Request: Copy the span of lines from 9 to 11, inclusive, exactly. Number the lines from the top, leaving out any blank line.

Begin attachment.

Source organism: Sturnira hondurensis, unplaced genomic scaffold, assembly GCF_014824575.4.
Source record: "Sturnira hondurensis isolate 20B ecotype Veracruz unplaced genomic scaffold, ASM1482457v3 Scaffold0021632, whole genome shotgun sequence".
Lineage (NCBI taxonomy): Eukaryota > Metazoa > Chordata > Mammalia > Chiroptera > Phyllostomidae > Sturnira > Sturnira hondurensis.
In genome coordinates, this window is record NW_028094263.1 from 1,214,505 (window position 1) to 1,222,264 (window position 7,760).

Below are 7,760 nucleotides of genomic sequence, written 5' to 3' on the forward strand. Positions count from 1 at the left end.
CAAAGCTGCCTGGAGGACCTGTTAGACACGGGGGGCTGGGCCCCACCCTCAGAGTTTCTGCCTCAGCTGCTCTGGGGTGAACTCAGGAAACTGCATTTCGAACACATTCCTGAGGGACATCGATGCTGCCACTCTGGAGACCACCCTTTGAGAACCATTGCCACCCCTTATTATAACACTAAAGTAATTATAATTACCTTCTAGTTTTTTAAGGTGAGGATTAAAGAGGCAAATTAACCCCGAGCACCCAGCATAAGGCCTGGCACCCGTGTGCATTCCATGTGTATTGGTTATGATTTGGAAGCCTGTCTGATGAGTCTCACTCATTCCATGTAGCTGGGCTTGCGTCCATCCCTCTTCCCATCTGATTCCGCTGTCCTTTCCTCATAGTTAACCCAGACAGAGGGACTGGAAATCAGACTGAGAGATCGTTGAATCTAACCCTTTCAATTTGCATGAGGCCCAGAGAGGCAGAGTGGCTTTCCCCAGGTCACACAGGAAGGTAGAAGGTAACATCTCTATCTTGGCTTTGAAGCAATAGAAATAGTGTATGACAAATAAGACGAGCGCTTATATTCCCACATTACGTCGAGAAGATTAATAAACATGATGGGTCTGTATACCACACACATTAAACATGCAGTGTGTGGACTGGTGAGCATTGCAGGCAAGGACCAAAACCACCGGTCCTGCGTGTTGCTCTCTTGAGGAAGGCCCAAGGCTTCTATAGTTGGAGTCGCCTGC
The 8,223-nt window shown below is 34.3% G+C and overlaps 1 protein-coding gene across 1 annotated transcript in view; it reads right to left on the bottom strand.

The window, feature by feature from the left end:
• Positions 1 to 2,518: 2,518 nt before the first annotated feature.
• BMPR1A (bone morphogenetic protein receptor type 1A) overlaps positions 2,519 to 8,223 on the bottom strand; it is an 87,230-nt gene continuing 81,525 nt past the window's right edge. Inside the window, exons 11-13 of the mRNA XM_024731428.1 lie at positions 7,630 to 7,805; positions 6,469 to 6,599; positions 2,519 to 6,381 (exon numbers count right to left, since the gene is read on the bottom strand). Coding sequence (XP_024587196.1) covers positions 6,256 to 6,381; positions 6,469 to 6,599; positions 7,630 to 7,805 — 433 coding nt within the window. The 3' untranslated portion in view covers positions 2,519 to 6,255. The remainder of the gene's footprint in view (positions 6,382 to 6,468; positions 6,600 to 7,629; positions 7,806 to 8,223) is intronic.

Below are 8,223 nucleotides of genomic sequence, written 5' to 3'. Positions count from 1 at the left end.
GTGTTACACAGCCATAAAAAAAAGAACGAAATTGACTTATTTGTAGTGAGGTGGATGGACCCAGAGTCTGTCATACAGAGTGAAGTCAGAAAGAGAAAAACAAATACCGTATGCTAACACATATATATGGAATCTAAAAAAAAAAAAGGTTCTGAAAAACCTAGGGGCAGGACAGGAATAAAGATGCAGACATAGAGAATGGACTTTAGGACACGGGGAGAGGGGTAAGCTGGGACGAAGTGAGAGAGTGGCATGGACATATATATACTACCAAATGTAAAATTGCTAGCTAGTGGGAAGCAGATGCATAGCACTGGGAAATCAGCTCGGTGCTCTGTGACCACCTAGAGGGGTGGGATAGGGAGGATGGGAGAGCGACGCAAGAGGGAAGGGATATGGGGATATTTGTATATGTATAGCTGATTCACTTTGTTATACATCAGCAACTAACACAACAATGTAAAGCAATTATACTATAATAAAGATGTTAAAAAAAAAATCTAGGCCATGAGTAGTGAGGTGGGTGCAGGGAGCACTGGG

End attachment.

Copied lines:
• Positions 1 to 2,518: 2,518 nt before the first annotated feature.
• BMPR1A (bone morphogenetic protein receptor type 1A) overlaps positions 2,519 to 8,223 on the bottom strand; it is an 87,230-nt gene continuing 81,525 nt past the window's right edge. Inside the window, exons 11-13 of the mRNA XM_024731428.1 lie at positions 7,630 to 7,805; positions 6,469 to 6,599; positions 2,519 to 6,381 (exon numbers count right to left, since the gene is read on the bottom strand). Coding sequence (XP_024587196.1) covers positions 6,256 to 6,381; positions 6,469 to 6,599; positions 7,630 to 7,805 — 433 coding nt within the window. The 3' untranslated portion in view covers positions 2,519 to 6,255. The remainder of the gene's footprint in view (positions 6,382 to 6,468; positions 6,600 to 7,629; positions 7,806 to 8,223) is intronic.

Below are 8,223 nucleotides of genomic sequence, written 5' to 3'. Positions count from 1 at the left end.